What's a webhook?

What is a webhook and how do you use it?

A Webhook is an increasingly growing Application Programming Interface (API) concept. Also known as a web callback and sometimes an HTTP Push API, a webhook is a technique of an application to offer another application(s) real-time data.

Webhook basics

A webhook delivers information to another application immediately after an event is generated, implying you receive information instantly. They are incredibly vital and resource-light methods of implementing event reactions. Nevertheless, webhooks are characterized by the difficulty of initially configuring them. A webhook is also known as a Reverse API as it offers you what amounts to API specifications and requires you to design an API for it to consume.

Consuming a webhook

First and foremost, you're required to provide the webhook provider with the URL that the requests need to be delivered. This implies that you're required to configure an URL in your application that can be accessed from the public internet. Most webhooks POST information to users in two major ways: as XML or JSON for interpretation and as form information. Both methods are fairly straightforward. A service provider is tasked with explaining how the delivery is executed.

Debugging a webhook

At times, debugging a webhook can be sophisticated because a webhook is largely asynchronous. Therefore, you need to trigger it, wait, and probe the reaction. Truly, this is a tedious and equitably inefficient method. Fortunately, there are more effective ways of doing it as outlined below:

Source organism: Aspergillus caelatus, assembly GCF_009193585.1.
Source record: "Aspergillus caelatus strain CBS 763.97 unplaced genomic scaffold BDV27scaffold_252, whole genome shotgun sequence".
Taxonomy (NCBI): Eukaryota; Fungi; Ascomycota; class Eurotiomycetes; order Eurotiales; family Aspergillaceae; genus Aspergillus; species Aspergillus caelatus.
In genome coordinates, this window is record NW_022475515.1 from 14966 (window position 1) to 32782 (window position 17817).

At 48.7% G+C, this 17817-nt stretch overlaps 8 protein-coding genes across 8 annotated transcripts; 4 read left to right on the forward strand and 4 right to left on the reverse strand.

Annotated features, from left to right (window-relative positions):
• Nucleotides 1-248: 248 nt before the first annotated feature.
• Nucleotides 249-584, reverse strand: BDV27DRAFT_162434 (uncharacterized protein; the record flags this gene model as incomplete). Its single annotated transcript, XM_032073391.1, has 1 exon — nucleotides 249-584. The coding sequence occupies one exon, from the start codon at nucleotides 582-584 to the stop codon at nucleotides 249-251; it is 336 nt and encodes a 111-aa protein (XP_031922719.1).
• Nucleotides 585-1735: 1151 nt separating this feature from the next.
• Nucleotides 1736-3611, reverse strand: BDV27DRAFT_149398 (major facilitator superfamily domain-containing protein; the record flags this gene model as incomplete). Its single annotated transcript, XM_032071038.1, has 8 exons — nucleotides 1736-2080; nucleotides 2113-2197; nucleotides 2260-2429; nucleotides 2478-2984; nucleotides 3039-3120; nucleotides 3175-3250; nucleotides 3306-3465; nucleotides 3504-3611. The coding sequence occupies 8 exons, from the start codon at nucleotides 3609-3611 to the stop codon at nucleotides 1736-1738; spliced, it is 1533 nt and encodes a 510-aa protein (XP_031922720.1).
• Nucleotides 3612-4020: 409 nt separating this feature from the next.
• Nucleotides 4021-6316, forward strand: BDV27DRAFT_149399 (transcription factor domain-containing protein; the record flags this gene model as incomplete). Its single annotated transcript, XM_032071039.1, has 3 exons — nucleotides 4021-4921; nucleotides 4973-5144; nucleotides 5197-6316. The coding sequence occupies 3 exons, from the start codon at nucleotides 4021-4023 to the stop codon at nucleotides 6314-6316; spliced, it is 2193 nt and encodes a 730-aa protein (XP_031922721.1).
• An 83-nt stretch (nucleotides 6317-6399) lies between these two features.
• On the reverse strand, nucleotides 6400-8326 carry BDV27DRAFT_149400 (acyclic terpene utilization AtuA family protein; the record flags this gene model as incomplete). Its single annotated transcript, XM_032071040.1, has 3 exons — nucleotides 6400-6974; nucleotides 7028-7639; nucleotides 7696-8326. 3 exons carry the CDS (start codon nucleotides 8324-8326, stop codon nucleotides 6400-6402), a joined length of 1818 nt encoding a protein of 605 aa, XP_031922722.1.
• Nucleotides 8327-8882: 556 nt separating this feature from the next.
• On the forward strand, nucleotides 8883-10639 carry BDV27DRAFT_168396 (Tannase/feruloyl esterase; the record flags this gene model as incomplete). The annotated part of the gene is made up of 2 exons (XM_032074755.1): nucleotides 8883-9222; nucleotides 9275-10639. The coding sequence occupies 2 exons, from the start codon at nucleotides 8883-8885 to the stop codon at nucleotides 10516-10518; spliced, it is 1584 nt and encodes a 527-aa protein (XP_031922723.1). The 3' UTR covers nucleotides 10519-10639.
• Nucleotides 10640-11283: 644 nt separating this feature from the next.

Comprehend what is provided by the webhooks by applying resources such as RequsetBin to gather webhook requests.

  • Use tools such as cURL and Postman to mock these requests.
  • Use tools such as ngrok to assess the code on the machine.
  • Use tools such as Runscope to watch the entire flow.

Securing a webhook

To prevent people (bad actors) from offering you false data via the publicly available URLs, you must adopt these preventive techniques.

  • Affix tokens to the publicly available tokens to act as peculiar identification
  • Apply Basic Auth, a broadly supported and user-friendly technique
  • Have your provider sign all requests they make and very the signatures.

Important Gotchas

When developing webhook customers, you need to keep in mind a few things: Webhooks are designed to deliver information to applications and may cease paying attention once a request is made. This implies if a particular application is error-prone, you may end up losing the data. So, it's important to acknowledge how a webhook provider handles responses to be prepared for any error. A webhook can make myriads of responses. In the event the provider has immense events to tell, you may be required to DDoS your application. So always ensure that your app can accommodate the anticipated scale of the webhook.

Get Your Feet Wet

To understand a website, you should try it. Webhooks are applied in different services so you can try one. They are:

  • MailSlurp – delivers event information and parses emails via webhooks
  • Twilio – use a webhook to respond to text messages and phone calls
  • Github – updates apps through webhooks
  • Foursquare – use webhook to notify apps when users check in.

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